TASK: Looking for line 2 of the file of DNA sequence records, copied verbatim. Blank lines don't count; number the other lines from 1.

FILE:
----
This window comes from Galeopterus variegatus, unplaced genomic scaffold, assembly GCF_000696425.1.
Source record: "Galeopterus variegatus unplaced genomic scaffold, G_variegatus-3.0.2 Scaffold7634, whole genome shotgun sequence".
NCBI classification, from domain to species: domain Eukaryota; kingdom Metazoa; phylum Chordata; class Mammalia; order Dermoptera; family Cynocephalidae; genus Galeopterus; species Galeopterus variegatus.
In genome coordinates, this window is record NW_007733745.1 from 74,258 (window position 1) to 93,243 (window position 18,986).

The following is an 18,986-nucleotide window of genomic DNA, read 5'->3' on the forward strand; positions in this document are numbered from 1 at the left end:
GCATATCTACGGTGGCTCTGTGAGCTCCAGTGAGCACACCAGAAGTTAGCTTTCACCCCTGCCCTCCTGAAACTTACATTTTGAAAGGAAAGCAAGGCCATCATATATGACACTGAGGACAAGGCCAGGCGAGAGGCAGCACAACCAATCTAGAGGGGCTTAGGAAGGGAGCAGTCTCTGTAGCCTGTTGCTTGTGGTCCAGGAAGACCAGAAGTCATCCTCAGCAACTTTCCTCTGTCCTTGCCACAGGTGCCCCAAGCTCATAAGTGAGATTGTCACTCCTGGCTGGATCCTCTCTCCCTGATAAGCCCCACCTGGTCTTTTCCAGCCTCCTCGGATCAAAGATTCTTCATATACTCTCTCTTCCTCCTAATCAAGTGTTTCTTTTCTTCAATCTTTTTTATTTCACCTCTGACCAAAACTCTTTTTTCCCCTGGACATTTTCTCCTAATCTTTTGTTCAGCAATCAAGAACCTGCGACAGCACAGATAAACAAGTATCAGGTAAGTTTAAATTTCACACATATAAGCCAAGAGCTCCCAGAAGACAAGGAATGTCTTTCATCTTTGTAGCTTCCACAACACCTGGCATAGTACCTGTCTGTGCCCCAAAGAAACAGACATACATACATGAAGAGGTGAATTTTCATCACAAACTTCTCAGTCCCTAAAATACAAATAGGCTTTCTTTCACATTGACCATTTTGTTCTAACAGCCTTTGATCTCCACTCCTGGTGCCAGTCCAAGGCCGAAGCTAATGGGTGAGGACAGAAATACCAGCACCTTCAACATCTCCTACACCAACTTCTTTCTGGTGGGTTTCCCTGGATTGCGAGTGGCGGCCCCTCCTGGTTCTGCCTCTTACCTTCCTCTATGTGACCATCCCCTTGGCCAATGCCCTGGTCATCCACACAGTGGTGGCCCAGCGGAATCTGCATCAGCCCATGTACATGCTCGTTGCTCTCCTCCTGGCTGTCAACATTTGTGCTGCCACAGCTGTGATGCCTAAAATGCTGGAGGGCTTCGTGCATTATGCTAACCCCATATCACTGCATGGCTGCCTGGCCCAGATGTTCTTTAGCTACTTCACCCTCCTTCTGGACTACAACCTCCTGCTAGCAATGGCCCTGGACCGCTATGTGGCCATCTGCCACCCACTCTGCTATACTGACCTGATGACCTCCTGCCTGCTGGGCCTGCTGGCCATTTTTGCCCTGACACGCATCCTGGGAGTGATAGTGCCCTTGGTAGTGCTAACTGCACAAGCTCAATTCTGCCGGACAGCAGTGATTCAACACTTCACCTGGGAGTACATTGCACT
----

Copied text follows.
Source record: "Galeopterus variegatus unplaced genomic scaffold, G_variegatus-3.0.2 Scaffold7634, whole genome shotgun sequence".